From a political standpoint, Chris Dodd’s decision to end his bid for a sixth Senate term makes plenty of sense: His poll numbers were brutal and they weren’t changing and defeat next fall—whether to Rob Simmons or Linda McMahon, the two Republicans vying for his seat—was certain. By getting out now, he spares himself the embarrassment of defeat and very likely saves a Senate seat for his party.
But from a personal standpoint, his decision is rather surprising. Dodd, don’t forget, is the son of former Senator Thomas Dodd, whose career—and life—ended in public shame, with a Senate censure leading to his defeat in 1970 and his death following a few years later.
Young Chris Dodd ran his father’s final, doomed campaign and watched with awe and pride as the old man defied his tormenters and went down fighting. Even as scandal swallowed him up this past year, it seemed a given that Chris Dodd would follow that example and stay in the race to the finish line.
So why is he giving up—and giving his foes a chance to gloat?
Party loyalty may be a factor. One of Tom Dodd’s motivating factors for gutting it out in ’70 was his sense of betrayal by his fellow Democrats—those in the Senate who rebuked him and those in Connecticut who moved to deny him re-nomination. He ended up running as an independent in the fall, finishing a distant third but siphoning just enough votes from the Democrats to elect Republican Lowell Weicker.
This is not how Chris Dodd has been treated this past year. Yes, he’s been facing a primary challenge from a little-known businessman named Merrick Alpert, but it was going nowhere. All of the big players in the Connecticut Democratic Party were sticking with him, and the nomination was his for as long as he wanted it. National Democrats—publicly, at least—were just as supportive. Barack Obama headlined a Dodd fund-raiser not long ago, national donors rallied to his side, and the D.S.C.C. was prepared to pour serious money into his effort.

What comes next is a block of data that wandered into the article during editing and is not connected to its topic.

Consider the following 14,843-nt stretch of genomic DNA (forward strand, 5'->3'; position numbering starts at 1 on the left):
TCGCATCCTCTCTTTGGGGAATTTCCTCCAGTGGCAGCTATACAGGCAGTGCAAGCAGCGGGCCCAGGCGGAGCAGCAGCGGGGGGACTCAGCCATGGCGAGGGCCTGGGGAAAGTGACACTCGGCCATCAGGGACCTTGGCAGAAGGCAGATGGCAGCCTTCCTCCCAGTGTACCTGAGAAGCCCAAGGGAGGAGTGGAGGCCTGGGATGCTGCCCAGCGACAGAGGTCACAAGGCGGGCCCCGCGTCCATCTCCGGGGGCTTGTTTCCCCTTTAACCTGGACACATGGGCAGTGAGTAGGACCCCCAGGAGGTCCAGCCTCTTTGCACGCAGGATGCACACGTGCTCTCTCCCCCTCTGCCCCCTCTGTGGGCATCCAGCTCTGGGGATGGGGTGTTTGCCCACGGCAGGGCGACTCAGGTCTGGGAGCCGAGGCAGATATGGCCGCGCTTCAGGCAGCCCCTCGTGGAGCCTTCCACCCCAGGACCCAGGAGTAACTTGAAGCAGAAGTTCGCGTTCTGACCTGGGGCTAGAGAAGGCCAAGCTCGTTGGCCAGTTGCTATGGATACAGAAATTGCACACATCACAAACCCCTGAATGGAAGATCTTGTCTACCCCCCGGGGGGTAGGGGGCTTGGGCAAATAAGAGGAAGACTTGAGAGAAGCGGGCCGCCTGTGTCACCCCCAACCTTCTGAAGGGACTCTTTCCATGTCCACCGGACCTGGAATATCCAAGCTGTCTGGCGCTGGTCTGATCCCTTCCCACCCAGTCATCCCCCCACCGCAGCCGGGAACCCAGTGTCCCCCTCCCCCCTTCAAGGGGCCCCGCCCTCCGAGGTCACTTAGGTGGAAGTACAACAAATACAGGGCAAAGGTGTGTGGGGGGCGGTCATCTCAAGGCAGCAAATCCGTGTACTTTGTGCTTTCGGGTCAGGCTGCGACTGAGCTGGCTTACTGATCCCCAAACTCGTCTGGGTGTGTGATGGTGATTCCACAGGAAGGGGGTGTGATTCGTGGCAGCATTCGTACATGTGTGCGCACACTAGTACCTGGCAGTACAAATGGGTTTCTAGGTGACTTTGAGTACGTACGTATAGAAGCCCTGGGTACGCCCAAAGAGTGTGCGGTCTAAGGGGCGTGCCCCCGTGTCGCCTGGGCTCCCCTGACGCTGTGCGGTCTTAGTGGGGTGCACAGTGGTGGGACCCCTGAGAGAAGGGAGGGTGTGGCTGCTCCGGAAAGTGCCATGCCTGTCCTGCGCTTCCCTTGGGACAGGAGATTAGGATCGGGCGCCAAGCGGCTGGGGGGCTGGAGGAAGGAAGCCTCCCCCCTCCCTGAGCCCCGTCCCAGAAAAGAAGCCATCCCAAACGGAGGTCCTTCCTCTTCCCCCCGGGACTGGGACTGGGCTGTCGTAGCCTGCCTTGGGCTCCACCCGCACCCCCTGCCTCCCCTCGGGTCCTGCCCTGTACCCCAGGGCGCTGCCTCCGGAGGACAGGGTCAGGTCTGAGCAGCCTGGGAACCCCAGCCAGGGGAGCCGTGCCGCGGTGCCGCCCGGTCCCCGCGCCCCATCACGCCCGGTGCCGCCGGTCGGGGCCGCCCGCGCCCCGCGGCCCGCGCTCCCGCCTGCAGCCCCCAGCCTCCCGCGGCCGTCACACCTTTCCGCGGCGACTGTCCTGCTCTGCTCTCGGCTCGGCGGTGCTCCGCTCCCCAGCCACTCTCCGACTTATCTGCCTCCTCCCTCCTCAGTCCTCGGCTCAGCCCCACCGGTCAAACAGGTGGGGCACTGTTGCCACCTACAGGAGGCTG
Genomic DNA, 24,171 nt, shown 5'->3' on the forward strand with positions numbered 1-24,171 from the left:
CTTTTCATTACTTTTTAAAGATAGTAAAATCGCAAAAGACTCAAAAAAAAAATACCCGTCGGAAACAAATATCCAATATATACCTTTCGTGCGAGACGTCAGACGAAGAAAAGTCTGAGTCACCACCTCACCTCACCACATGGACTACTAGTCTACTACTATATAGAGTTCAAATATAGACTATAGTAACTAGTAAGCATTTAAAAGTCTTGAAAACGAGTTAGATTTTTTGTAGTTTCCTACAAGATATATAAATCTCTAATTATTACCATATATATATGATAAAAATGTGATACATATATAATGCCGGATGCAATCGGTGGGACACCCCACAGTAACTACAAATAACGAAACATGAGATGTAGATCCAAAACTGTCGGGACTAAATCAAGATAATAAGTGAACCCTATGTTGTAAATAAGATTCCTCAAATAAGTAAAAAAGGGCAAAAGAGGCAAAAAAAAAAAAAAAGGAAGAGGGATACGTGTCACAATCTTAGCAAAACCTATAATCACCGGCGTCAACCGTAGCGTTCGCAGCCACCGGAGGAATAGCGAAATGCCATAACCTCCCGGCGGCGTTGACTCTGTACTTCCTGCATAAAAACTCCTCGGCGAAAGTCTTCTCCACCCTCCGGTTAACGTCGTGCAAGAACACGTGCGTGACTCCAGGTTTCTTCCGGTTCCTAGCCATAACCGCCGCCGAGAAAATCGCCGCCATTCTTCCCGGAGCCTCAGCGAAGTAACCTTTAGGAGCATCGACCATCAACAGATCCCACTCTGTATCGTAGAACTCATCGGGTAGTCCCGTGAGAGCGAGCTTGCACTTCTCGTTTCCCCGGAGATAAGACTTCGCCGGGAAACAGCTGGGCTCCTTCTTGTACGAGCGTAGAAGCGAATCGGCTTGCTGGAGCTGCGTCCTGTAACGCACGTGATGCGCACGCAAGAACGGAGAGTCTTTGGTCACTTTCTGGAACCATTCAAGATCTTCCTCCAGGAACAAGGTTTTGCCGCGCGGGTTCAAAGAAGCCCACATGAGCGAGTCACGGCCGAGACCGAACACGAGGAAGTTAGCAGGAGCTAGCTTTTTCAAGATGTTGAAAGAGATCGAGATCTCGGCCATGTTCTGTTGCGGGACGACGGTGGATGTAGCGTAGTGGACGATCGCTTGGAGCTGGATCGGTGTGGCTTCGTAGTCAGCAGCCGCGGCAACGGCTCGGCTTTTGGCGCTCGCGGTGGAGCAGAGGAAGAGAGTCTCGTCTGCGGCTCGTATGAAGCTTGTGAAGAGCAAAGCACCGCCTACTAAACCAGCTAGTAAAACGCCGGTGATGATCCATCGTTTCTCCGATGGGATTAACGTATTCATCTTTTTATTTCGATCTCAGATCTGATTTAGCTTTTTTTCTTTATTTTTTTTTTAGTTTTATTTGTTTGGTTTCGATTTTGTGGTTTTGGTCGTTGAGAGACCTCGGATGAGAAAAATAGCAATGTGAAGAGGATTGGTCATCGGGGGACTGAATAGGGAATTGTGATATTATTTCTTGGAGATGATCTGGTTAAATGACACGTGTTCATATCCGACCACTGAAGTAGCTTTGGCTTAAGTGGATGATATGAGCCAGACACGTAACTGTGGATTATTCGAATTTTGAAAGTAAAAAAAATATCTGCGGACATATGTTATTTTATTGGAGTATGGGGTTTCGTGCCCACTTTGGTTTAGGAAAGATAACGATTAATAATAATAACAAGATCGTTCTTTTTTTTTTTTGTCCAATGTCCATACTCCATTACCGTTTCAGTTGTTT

Mind you, that doesn’t mean that party leaders in Washington wanted him to stick around. By last month, it was obvious that Dodd was a dead candidate walking and that no amount of campaign cash would be able to undo the damage of the past year. Connecticut voters had made their minds up about Dodd and tuned him out.
But by offering vehement public support to Dodd, Democrats bought themselves space to maneuver behind the scenes. Recent reports suggested that the White House was. But privately urging Dodd to quit. Many of his old friends on Capitol Hill—politely and respectfully—were probably delivering the same message.
And for good reason: Connecticut is a state Democrats shouldn’t have to worry about in a Senate election. Since Joe Lieberman ousted Weicker in 1988, the G.O.P. hasn’t come close to winning a Senate race in the state (unless you count Lieberman’s 2006 re-election). But with Dodd running, Democrats were going to have to spend a fortune on a race—money that they’d much rather spend in swing states like Ohio and Colorado—they were going to lose anyway. Now, they can replace Dodd with a taint-free candidate, retain the seat, and spend their money elsewhere.
And who will that new nominee be? The right of first refusal will go to Richard Blumenthal, the state’s exceedingly popular attorney general. On the job since 1990, Blumenthal has the strongest poll numbers of any politician in the state and has been waiting—for years—for the right chance to move up. If he runs, the race will essentially end on the spot: No one will be able to touch him in a primary or in the general election.
It may be that Dodd is only exiting now because he and national Democrats have been given assurances by Blumenthal that he will run. Time will tell.
If Blumenthal were to pass, things could get tricky for Democrats. Presumably, U.S. Rep. Chris Murphy, an ambitious second-termer who unseated Republican Nancy Johnson in 2006, would be interested. But that would open up his Naugatuck Valley House seat, which in a year like ’10 could actually be winnable for the G.O.P. Or maybe Ned Lamont, who just jumped into the gubernatorial race last month, would reconsider and run for the Senate instead. Rosa DeLauro, the long-serving congresswoman from New Haven, could also be worth watching.
Whatever happens, though, Democrats are now very likely—if not certain—to hang on to Dodd’s seat, probably at very little expense. The ticking time-bomb that has been Dodd’s re-election campaign for his party for a year now has been defused.
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